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Geography A Level at Truro and Penwith College

Course description

You will make links between such varied geographical concepts through three synoptic themes embedded in the subject content. These three synoptic themes are:

  • Players: Who are the different players involved in geographical issues and decisions? Why do some players have greater influence than others?
  • Attitudes and actions: Why do attitudes to geographical issues vary so greatly? How does this influence actions?
  • Futures and uncertainties: There are contrasting approaches when making decisions about geographical issues that will affect people in the future. The outcomes of choices made today are uncertain for a range of reasons.

These over-arching themes will allow you to achieve a holistic understanding of Geography. Throughout the course, you will develop confidence in geographical skills (including fieldwork), which are embedded in teaching and learning. The assessment of your geographical skills will be integrated with the assessment of your knowledge and understanding of Geography.

Michael Palin (former President of the Royal Geographical Society) has written that “Geography explains the past, illuminates the present and prepares us for the future. What could be more important than that?” Inspired by your understanding of the importance of Geography as one of the key disciplines relevant to understanding the world’s changing places and peoples, you will also develop a sense of achievement as you grow as a critical, independent thinker and as an informed and engaged citizen.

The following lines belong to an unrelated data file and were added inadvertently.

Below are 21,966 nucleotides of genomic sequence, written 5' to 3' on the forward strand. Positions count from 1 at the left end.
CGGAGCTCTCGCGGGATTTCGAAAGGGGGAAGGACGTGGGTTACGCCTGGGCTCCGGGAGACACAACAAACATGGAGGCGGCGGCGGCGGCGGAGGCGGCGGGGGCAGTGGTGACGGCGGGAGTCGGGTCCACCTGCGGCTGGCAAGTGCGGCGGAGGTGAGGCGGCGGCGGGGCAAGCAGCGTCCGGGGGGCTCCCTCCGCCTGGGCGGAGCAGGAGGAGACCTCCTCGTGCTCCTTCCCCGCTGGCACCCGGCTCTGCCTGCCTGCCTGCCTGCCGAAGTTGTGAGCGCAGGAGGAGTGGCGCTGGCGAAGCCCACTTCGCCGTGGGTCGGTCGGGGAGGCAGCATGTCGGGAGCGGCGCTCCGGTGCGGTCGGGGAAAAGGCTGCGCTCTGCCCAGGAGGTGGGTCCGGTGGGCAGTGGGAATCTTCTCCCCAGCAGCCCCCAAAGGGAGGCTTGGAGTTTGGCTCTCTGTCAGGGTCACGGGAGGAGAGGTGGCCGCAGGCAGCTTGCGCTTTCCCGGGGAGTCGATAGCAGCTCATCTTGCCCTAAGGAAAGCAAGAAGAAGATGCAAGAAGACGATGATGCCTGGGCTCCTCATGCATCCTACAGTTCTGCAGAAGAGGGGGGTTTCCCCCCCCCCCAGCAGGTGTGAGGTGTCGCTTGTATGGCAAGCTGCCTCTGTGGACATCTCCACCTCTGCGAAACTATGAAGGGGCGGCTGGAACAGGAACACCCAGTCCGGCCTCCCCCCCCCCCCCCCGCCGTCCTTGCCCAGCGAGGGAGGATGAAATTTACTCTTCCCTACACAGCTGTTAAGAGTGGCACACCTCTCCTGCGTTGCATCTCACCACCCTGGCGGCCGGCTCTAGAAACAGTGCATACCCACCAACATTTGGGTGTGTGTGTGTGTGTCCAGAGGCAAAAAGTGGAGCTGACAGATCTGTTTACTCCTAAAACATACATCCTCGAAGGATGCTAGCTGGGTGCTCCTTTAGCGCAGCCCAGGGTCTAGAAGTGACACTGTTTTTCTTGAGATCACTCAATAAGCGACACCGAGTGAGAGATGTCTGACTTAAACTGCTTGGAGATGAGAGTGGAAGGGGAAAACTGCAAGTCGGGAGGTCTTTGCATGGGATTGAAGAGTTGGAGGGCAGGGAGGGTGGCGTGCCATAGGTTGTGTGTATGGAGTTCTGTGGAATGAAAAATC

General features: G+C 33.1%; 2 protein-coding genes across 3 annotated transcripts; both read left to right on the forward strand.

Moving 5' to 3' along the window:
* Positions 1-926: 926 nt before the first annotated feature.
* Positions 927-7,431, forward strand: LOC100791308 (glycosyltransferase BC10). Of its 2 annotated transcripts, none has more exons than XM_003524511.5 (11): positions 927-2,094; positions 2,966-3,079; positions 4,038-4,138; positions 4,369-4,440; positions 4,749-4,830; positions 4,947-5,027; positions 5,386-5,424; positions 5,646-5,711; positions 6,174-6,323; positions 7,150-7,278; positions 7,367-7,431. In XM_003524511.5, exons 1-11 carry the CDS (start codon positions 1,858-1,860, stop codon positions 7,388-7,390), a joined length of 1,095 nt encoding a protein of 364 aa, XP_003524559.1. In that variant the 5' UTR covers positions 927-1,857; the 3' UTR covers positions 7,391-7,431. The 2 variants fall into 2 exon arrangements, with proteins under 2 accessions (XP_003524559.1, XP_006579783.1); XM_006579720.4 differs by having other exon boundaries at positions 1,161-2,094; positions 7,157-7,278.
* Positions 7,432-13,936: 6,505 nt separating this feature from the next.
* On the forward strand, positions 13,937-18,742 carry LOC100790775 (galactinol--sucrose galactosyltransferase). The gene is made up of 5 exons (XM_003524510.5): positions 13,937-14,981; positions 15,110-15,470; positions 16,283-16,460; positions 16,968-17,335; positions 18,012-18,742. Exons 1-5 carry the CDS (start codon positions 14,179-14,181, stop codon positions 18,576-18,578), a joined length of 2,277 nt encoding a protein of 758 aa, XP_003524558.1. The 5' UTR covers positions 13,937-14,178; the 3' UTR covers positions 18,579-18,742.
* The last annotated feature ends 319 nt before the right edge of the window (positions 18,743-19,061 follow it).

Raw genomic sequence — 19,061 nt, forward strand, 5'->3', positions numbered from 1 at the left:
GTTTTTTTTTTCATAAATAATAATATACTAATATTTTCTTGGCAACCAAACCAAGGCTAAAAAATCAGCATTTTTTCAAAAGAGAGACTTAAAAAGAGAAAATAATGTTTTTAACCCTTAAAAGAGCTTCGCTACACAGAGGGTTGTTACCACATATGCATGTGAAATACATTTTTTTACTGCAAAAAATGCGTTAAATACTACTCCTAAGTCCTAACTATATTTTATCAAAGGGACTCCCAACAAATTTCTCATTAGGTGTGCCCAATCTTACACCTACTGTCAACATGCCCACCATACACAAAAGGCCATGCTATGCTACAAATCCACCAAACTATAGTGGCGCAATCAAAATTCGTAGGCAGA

Course content

Paper 1 - (2 hour externally-assessed written examination; 30% of the A Level)

To prepare for Paper 1, you will study the following topics:

Tectonic Processes and Hazards - Understanding of the causes of tectonic hazards is key to both increasing the degree to which they can be managed, and putting in place successful responses that can mitigate social and economic impacts and allow humans to adapt to hazard occurrence.

Coastal Landscapes and Change - Coastal landscapes are increasingly under threat from both physical processes and human activities, and there is a need for holistic and sustainable management of these areas.

The Water Cycle and Water Insecurity - Water plays a key role in supporting life on Earth. Changes to the most important stores of water are a result of both physical and human processes. Water insecurity is becoming a global issue with serious consequences and there is a range of different approaches to managing water supply.

The Carbon Cycle and Energy Security - A balanced carbon cycle is important in maintaining planetary health. Changes to the most important stores of carbon and carbon fluxes are a result of physical and human processes. Reliance on fossil fuels has caused significant changes to carbon stores and contributed to climate change resulting from anthropogenic carbon emissions.